The Royal Australian Navy (RAN) has ordered its sailors not to march in pre-dawn darkness on the way to a traditional ANZAC Day commemoration service because of health and safety concerns.
A small town in the state of New South Wales which traditionally hosts an April 25 commemoration to remember those who have fallen in all wars has been told that concerns for the welfare of RAN participants precludes them from marching to the event in the dark.
Instead they will be required to form up at the ceremonial service site and wait for it to begin.
The South Coast Register reports a highlight of the ANZAC Day dawn services at Greenwell Point comes when sailors join other ex-service personnel in making the solemn 450-metre march from the nearby main street to Anzac Park. Along the way they are applauded by locals in honour of their service to their country.
The Australian Defence Force has now decided to ban the practice.
According to the Register, defence said nearby naval establishment HMAS Albatross was providing a guest speaker, catafalque party and flag bearers for the Greenwell Point Dawn Service and that would have to suffice. Captain Fiona Sneath from HMAS Albatross Nowra defended the decision, saying the “no marching” edict stays:
The instruction to HMAS Albatross personnel, while different to what may have occurred in the past, has been provided cognisant of procedures traditionally observed by service personnel attending dawn services, and the particular physical and environmental conditions expected at Greenwell Point on April 25, 2019,”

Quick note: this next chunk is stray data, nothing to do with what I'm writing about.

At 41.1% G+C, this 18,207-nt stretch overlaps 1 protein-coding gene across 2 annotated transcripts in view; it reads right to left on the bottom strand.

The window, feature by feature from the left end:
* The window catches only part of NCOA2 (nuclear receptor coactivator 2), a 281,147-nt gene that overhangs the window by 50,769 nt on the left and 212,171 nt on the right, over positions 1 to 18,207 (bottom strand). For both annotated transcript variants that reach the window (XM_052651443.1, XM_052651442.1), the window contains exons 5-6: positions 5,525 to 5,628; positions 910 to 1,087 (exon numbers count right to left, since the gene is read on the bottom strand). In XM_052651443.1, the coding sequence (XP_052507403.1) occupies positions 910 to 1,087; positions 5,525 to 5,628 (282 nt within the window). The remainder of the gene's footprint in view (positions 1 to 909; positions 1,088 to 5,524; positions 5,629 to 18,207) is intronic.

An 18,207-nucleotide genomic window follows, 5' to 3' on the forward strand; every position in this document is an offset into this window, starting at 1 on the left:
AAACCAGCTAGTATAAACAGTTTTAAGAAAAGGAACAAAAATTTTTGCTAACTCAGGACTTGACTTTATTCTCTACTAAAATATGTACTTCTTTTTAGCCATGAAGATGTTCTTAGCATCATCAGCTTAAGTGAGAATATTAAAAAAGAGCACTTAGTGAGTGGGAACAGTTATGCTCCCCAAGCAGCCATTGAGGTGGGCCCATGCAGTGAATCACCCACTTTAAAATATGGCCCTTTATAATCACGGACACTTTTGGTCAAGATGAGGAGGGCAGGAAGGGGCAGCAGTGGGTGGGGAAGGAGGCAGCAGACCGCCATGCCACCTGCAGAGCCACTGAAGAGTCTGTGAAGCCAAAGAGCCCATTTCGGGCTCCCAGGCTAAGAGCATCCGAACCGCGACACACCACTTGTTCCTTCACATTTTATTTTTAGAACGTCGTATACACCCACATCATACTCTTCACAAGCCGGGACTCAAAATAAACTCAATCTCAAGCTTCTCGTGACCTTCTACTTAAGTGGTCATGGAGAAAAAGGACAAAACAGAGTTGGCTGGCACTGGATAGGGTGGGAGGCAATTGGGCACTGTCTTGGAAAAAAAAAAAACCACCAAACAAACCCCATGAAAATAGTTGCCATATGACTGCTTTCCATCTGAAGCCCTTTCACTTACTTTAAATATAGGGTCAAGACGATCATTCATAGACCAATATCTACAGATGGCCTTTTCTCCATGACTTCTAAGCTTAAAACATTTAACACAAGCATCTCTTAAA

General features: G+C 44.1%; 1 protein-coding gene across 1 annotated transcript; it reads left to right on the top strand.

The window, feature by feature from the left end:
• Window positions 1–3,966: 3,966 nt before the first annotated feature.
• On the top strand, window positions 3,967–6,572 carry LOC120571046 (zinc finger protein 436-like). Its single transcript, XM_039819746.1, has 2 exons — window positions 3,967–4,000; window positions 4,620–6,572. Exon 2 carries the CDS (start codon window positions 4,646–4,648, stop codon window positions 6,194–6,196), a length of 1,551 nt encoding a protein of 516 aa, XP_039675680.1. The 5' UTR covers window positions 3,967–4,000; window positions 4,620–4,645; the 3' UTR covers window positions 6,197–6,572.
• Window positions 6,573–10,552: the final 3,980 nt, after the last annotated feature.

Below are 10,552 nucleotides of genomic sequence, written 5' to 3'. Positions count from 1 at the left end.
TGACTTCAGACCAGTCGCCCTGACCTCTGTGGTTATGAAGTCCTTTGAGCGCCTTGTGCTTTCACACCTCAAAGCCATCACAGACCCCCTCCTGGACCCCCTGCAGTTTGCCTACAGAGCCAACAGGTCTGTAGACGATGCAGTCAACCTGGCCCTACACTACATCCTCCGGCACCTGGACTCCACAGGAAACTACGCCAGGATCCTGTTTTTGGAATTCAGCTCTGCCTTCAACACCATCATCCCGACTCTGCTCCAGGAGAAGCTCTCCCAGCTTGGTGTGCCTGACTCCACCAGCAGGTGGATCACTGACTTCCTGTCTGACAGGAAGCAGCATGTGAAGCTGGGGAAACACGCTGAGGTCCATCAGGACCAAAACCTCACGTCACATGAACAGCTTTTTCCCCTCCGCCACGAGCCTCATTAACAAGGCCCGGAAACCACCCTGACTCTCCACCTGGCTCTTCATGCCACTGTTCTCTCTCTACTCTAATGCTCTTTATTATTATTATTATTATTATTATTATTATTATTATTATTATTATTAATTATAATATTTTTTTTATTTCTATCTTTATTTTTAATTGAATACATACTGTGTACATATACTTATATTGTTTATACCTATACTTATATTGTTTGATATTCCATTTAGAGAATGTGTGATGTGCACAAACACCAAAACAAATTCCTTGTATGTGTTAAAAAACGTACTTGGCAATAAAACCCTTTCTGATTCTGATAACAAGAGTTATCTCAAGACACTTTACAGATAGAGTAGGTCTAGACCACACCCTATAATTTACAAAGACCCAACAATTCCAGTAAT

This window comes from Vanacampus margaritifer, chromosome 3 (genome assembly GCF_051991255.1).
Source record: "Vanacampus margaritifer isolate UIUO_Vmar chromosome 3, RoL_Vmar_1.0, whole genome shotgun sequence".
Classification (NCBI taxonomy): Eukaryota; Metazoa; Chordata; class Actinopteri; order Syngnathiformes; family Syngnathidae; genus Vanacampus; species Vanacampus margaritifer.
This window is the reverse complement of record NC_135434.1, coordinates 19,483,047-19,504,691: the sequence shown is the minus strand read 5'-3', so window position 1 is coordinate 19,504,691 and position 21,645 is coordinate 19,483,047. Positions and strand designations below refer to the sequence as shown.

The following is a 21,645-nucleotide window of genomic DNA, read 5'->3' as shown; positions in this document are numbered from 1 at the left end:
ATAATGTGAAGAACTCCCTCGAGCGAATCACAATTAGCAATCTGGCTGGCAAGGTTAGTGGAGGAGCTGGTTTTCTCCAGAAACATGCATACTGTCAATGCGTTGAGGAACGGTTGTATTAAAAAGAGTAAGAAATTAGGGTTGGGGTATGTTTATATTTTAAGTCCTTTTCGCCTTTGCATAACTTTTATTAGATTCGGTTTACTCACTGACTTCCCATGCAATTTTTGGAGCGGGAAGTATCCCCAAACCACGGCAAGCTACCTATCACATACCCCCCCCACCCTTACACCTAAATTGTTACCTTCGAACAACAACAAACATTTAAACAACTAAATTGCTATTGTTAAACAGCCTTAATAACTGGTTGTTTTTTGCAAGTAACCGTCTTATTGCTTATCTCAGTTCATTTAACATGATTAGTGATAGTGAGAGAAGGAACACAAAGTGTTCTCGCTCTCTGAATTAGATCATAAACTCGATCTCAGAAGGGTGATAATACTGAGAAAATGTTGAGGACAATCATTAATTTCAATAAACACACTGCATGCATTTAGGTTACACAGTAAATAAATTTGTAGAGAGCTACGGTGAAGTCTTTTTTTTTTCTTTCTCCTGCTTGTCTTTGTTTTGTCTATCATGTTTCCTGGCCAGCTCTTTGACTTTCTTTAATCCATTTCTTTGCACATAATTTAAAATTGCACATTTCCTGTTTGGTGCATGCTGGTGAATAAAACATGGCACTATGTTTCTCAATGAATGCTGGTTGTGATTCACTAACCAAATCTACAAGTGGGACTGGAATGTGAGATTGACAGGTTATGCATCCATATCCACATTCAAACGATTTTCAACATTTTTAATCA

Local commanders are responsible to ensure that risks to members on duty are reduced as reasonably practicable for dawn services across Australia.
A representative of the local Returned and Services League of Australia (RSL), Mr. Fred Dawson, told the Register he and his members had been left “dumbfounded” at navy’s decision not to allow personnel to march. “It is disappointing but it’s not really my place to comment on defence protocol. But isn’t the armed forces about risk?
“To say we were dumbfounded was really an understatement,” Mr Dawson continued. “We were all gobsmacked. We were in disbelief.”
“It’s beyond a joke,” he added.
Such has been the local response to bureaucratic decision that an urgent meeting for Friday has been called by representatives of the Australian Defence Force and the local Nowra community to explain the move.
The “no marching in the dark” controversy comes in the same week members of the Royal Australian Air Force (RAAF) were told to think of women and take a “gender perspective’” during bombing operations in war zones.
As Breitbart News reported, the “Gender in Air Operations” doctrine informs pilots what they should do before dropping bombs in war zones to ensure women aren’t placed in danger.
One hypothetical example included in the RAAF guide highlights how destroying a bridge, being used by enemy forces, could force local women to walk further to perform basic domestic chores.
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